Transport environmental impacts in cities and sustainability: Martinique island case study, French West Indies.

Examensarbete för masterexamen

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dc.contributor.authorRoucoules, Mathilde
dc.contributor.departmentChalmers tekniska högskola / Institutionen för energi och miljösv
dc.contributor.departmentChalmers University of Technology / Department of Energy and Environmenten
dc.description.abstractThis Master Thesis work has been done to assess the unsustainability of the transport policy defined for years in urbanised areas to answer to the increasing demand of people for mobility. The chosen case study is Martinique island, based in French West Indies, a small territory divided upon three association of metropolitan areas, not so much densely crowded, but encountering worrying environmental impacts and high traffic congestion issues. An assumption is to consider the island as one single urbanised area as major economic and residential poles are concentrated in the island center. Sustainable transport principles have been used to assess the transport policy current situation. People are indeed favoring the use of private car mean of transport partly because the other existing alternatives, especially public buses transports networks, are not efficiently functioning to compete with private cars. Lack of communication among the different transport organising authorities leads to the difficulty in achieving inter modality, while most inhabitants are daily evolving on at least two out of the three metropolitan areas. In practice many improvements are to be done, from ticket fare homogenization to punctuality, but it is also necessary to stop the rivalry between public buses and taxicos, two major road public transports. Eventually, one displacement leading to main traffic congestion issues has been especially studied: commuting to work. For that purpose a flow model has been defined, calculating carbon dioxide emissions as well as fuel consumption with current situation. From this model three scenarios of alternative mobility systems have been set up to demonstrate that a diversified transport system was achieving best environmental impacts reductions compared with current situation. Besides, the comparison of these scenarios revealed that an efficient use of private cars, i.e with a high occupancy rate, was achieving better results than with public transports, which raises the question of the private car place in a city policy transport. A more precise model is yet to be defined to more deeply assess the environmental impacts of all people’s displacements in Martinique island, denying or supporting this Master Thesis findings. The report is written in English. Keywords: Martinique island, sustainable transport, city, environmental impacts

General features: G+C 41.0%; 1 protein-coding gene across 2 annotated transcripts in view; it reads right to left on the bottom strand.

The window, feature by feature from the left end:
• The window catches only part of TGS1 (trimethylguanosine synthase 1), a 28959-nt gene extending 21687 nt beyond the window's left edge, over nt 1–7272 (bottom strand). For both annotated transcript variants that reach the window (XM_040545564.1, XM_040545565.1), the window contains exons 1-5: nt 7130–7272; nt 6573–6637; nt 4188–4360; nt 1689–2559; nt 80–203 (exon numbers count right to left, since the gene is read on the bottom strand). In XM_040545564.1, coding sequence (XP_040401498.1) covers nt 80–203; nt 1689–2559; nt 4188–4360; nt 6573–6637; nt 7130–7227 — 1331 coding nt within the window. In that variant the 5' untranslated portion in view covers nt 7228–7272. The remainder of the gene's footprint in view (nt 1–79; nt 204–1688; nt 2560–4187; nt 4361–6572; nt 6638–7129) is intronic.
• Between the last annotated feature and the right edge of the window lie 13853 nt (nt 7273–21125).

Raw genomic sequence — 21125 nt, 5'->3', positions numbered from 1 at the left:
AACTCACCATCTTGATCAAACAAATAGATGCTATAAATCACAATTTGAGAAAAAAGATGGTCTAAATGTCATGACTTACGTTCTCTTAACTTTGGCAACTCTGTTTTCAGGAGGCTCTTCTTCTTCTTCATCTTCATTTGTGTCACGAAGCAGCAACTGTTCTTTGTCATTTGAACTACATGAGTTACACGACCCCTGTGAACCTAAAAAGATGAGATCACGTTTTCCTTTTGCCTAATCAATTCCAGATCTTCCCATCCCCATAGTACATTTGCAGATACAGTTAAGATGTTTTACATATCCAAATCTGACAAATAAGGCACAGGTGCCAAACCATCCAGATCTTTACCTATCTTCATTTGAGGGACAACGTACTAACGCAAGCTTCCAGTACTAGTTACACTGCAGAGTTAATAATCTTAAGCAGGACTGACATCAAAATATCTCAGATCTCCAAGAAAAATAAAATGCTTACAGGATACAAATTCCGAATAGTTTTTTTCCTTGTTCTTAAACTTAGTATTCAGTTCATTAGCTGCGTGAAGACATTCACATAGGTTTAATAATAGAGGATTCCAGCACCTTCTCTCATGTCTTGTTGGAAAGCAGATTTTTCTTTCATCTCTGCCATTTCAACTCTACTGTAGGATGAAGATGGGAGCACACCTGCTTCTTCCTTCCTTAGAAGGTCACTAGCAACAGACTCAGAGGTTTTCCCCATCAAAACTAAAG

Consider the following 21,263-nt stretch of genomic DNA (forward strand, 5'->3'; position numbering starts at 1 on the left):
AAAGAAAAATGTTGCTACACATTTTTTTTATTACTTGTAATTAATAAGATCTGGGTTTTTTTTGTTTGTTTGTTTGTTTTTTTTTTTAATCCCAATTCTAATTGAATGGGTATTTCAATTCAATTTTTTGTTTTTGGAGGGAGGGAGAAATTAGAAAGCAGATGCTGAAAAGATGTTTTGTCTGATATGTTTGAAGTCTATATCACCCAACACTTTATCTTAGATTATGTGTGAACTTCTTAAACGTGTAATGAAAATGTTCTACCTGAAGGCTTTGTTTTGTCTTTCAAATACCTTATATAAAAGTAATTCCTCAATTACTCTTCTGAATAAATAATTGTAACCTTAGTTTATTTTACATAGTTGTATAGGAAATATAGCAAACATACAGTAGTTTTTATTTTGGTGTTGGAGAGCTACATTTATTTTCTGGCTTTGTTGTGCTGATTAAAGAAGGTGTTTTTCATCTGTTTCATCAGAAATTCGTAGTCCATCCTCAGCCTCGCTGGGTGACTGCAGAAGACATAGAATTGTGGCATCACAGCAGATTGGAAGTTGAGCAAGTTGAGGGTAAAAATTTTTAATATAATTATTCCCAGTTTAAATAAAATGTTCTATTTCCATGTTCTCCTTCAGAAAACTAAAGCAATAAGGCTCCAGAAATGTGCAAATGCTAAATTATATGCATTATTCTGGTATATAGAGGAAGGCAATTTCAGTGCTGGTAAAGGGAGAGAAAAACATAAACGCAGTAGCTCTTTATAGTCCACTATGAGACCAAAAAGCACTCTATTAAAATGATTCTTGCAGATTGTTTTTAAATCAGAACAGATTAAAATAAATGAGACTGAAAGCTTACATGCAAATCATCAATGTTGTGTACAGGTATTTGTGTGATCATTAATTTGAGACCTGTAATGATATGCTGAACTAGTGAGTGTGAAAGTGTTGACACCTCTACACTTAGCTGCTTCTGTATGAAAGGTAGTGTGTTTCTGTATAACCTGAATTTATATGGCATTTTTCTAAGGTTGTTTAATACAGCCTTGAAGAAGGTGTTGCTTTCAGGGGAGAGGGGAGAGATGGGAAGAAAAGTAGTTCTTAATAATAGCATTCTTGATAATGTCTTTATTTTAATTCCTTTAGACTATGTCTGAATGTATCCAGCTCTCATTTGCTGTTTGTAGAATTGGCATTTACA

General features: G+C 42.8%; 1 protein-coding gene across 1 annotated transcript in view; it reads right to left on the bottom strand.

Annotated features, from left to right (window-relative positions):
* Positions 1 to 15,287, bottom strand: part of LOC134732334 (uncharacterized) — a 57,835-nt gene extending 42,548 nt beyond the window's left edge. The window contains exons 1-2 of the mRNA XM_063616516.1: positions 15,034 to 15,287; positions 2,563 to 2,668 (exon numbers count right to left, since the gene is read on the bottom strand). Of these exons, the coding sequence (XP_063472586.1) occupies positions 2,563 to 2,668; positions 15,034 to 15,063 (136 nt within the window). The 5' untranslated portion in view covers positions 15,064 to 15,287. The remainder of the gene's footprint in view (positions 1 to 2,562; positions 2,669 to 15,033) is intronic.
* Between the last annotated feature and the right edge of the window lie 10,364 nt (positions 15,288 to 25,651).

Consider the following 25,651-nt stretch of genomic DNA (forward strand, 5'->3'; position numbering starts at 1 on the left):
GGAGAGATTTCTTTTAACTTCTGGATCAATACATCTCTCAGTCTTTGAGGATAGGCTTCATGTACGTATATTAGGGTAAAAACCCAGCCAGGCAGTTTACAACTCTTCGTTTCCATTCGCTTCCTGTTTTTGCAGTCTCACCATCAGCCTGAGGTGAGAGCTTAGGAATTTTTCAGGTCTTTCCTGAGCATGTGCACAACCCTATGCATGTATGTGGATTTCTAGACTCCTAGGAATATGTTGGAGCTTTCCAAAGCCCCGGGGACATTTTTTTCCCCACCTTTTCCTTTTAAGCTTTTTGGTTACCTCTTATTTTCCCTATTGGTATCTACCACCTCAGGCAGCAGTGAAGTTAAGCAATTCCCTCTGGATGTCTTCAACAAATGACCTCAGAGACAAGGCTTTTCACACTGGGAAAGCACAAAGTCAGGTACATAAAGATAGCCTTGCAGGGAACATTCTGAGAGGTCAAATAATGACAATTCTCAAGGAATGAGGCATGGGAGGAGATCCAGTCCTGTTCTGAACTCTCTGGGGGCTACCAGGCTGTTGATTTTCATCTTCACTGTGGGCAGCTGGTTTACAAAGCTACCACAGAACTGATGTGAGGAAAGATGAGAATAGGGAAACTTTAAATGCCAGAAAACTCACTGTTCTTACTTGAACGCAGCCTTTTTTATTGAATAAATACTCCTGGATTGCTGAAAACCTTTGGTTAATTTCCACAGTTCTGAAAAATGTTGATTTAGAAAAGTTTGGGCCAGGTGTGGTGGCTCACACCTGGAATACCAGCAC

dc.relation.ispartofseriesReport - Division of Environmental Systems Analysis, Chalmers University of Technology : 2012:28
dc.subjectHållbar utveckling
dc.subjectGeovetenskap och miljövetenskap
dc.subjectIndustriell bioteknik
dc.subjectSustainable Development
dc.subjectEarth and Related Environmental Sciences
dc.subjectCivil Engineering
dc.subjectEnvironmental Engineering
dc.subjectIndustrial Biotechnology
dc.titleTransport environmental impacts in cities and sustainability: Martinique island case study, French West Indies.
dc.type.degreeExamensarbete för masterexamensv
dc.type.degreeMaster Thesisen
Collection:Examensarbeten för masterexamen // Master Theses

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